After a few trades in the last 24 hours, the Seattle Mariners are officially sucking again, and they do not even have fond memories of the last playoffs to keep them warm to be worth several years of reconstruction. A series of aggressive immediate-profit issues, or at least temporary flashes of aggressive immediate-profit spending, which began with Robinson Canó's $ 240 million contract in 2013, culminated with a fourth place in three 3rd AL West rankings. and a second place, leaving her behind the Wild Card. And now this leads to a rapid dismantling of this roster.
The end of Nelson Cruz's contract and the trading of James Paxton with the Yankees signaled the team's intention to retool, but the recent two deals made it clear that the Mariners I have gambled away every pretense in next season's games to win, and instead keep an eye on the mostly barren farm system with an eye on the controversial years. First, Edwin Diaz and 36-year-old Canó were sent with the star closer to the Mets, along with $ 20 million in compensation for Cano's salary in exchange for the fragrant short-term contracts of Jay Bruce and Anthony Swarzak and a pair of Mets & # 39; better prospects. There was news today that the team Jean Segura and a pair of major relievers of the Phillies for J.P. Crawford, Carlos Santana and a fascinating project called … what? Ken Rosenthal says Crawford and Santana are there but that seems impossible.
All three of these professions, including the Paxton Trades, are a bit depressing in the way a certain type of forward-thinking baseball trade, in which a team that tries not to win, is taken away by a team that is, will tend to. While the Marlins are unlikely to reach the high bar of shamelessness last season, Seattle's recent dealings are still a potentially fun team, raising a big white flag, at least for 2019. Undoubtedly, the Mariners' plan did not work, and it was unlikely that the team would not only compete with elite American League teams such as Astros, Red Sox and Yankees, but even A and possibly Angels in their own division. Still, it's annoying to see that the team is looking for a cheap, rash way with minimal effort, rather than finding parts that could help them entertain the fans now. Even the players who could help the team next season – Santana is a world-class frontrunner and Bruce was only in 2017 – have obviously just gone through until the team can find a way to beat them for new prospects.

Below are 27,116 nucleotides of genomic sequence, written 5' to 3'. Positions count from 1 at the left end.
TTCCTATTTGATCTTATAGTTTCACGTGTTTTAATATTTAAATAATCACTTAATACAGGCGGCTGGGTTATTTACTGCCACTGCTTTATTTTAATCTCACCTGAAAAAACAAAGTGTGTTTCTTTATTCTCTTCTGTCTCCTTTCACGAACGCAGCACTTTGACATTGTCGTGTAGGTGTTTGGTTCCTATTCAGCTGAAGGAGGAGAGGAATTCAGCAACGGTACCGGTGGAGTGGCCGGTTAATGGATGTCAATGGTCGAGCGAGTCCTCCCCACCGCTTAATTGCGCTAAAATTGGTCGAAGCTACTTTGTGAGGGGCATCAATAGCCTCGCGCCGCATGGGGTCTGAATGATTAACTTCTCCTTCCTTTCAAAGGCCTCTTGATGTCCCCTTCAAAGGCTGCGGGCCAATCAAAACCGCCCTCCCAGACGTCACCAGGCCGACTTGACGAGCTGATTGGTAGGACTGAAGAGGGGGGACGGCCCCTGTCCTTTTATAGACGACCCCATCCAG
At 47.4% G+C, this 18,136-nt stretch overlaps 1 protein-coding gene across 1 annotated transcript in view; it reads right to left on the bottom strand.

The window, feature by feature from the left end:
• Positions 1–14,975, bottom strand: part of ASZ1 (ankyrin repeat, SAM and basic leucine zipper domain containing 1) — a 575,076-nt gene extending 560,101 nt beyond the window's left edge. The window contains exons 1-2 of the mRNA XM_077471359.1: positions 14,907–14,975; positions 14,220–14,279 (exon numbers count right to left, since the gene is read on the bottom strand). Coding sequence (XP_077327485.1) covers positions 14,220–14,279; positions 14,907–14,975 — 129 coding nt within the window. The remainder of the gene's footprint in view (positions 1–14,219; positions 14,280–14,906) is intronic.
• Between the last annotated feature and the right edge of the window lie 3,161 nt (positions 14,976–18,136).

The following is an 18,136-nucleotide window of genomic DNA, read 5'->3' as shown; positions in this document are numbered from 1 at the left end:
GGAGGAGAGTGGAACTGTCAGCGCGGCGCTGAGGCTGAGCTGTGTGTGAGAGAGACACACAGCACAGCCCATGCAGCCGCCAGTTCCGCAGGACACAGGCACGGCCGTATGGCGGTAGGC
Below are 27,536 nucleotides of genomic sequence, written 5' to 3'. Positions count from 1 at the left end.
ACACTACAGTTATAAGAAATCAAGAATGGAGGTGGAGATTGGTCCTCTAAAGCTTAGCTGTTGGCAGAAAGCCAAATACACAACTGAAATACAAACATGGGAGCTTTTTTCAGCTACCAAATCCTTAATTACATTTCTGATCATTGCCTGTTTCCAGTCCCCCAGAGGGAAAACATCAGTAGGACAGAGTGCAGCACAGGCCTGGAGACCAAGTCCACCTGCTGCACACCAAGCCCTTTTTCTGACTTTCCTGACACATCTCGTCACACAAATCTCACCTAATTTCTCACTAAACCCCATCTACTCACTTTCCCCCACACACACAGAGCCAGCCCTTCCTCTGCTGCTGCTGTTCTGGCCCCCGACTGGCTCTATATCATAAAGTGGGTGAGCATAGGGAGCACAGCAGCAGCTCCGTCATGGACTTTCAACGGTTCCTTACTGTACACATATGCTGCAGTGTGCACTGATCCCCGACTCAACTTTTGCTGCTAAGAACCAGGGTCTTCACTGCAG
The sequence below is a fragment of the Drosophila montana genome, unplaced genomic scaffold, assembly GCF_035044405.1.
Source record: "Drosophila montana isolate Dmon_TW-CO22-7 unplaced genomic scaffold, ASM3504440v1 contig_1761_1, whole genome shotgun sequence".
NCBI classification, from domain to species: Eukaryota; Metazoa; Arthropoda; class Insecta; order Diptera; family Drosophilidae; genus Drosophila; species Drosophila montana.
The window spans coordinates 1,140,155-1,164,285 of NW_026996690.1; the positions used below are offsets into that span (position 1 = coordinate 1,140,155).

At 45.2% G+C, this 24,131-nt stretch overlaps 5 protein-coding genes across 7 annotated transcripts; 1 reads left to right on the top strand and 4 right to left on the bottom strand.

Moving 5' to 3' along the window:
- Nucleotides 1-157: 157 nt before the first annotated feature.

Maybe it's just because they made the deal with the Mets who could beat their logo on a 747 and view it as worthless garbage, but the Canó / Diaz deal seems to be the smartest of the three at first. With Canó, the team freed themselves from an aging ex-superstar – one whose thug still showed pop in 2018, but also one who only played half a season because of a failed drug test. In his four full seasons with the Mariners, Canó had two spectacular and two solid years behind him, but the team never met the expectations of his huge deal. With a cost of $ 20 million and some self-esteem, they have just renounced payment for Canó's inevitable career decline.
The price of this trade is Edwin Diaz, a 24-year-old seamstress who broke out with 57 savings last year, 15.22 swings per 9 and 0.79 WHIP. The Mets needed relief – they still do – and Diaz definitely fills that void. Diaz is working on a very favorable contract for the time being, but due to his impressive counting statistics, he will quickly become expensive through arbitration. He was electric in the majors but his track record is not long – just 191 innings over three seasons or as much as a great starter in one – and there are no guarantees for relief pitching.